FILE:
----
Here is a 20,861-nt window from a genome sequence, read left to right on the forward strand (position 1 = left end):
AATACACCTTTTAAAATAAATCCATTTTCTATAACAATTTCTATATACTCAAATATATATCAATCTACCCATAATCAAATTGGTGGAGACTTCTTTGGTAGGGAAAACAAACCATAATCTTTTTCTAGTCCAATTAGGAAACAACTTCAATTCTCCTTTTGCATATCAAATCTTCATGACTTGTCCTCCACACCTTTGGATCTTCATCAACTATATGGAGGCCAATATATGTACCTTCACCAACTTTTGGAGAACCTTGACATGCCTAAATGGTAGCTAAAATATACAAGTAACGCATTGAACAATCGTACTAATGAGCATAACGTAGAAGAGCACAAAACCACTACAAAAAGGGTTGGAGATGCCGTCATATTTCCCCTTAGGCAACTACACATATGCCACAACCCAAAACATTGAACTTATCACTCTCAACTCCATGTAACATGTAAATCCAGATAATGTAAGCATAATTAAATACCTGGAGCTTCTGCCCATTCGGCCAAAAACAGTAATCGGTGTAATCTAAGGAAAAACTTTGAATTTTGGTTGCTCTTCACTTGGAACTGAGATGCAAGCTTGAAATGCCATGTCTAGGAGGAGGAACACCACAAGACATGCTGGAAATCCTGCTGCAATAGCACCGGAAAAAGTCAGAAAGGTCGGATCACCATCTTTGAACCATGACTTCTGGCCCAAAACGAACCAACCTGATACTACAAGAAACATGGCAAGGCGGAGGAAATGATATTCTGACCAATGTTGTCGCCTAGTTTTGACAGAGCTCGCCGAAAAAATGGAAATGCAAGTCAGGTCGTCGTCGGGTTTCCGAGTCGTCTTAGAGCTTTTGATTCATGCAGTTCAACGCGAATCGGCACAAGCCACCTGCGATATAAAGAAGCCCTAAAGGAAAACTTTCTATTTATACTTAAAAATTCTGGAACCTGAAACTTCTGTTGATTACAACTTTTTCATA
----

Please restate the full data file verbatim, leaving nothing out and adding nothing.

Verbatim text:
Here is a 20,861-nt window from a genome sequence, read left to right on the forward strand (position 1 = left end):
AATACACCTTTTAAAATAAATCCATTTTCTATAACAATTTCTATATACTCAAATATATATCAATCTACCCATAATCAAATTGGTGGAGACTTCTTTGGTAGGGAAAACAAACCATAATCTTTTTCTAGTCCAATTAGGAAACAACTTCAATTCTCCTTTTGCATATCAAATCTTCATGACTTGTCCTCCACACCTTTGGATCTTCATCAACTATATGGAGGCCAATATATGTACCTTCACCAACTTTTGGAGAACCTTGACATGCCTAAATGGTAGCTAAAATATACAAGTAACGCATTGAACAATCGTACTAATGAGCATAACGTAGAAGAGCACAAAACCACTACAAAAAGGGTTGGAGATGCCGTCATATTTCCCCTTAGGCAACTACACATATGCCACAACCCAAAACATTGAACTTATCACTCTCAACTCCATGTAACATGTAAATCCAGATAATGTAAGCATAATTAAATACCTGGAGCTTCTGCCCATTCGGCCAAAAACAGTAATCGGTGTAATCTAAGGAAAAACTTTGAATTTTGGTTGCTCTTCACTTGGAACTGAGATGCAAGCTTGAAATGCCATGTCTAGGAGGAGGAACACCACAAGACATGCTGGAAATCCTGCTGCAATAGCACCGGAAAAAGTCAGAAAGGTCGGATCACCATCTTTGAACCATGACTTCTGGCCCAAAACGAACCAACCTGATACTACAAGAAACATGGCAAGGCGGAGGAAATGATATTCTGACCAATGTTGTCGCCTAGTTTTGACAGAGCTCGCCGAAAAAATGGAAATGCAAGTCAGGTCGTCGTCGGGTTTCCGAGTCGTCTTAGAGCTTTTGATTCATGCAGTTCAACGCGAATCGGCACAAGCCACCTGCGATATAAAGAAGCCCTAAAGGAAAACTTTCTATTTATACTTAAAAATTCTGGAACCTGAAACTTCTGTTGATTACAACTTTTTCATA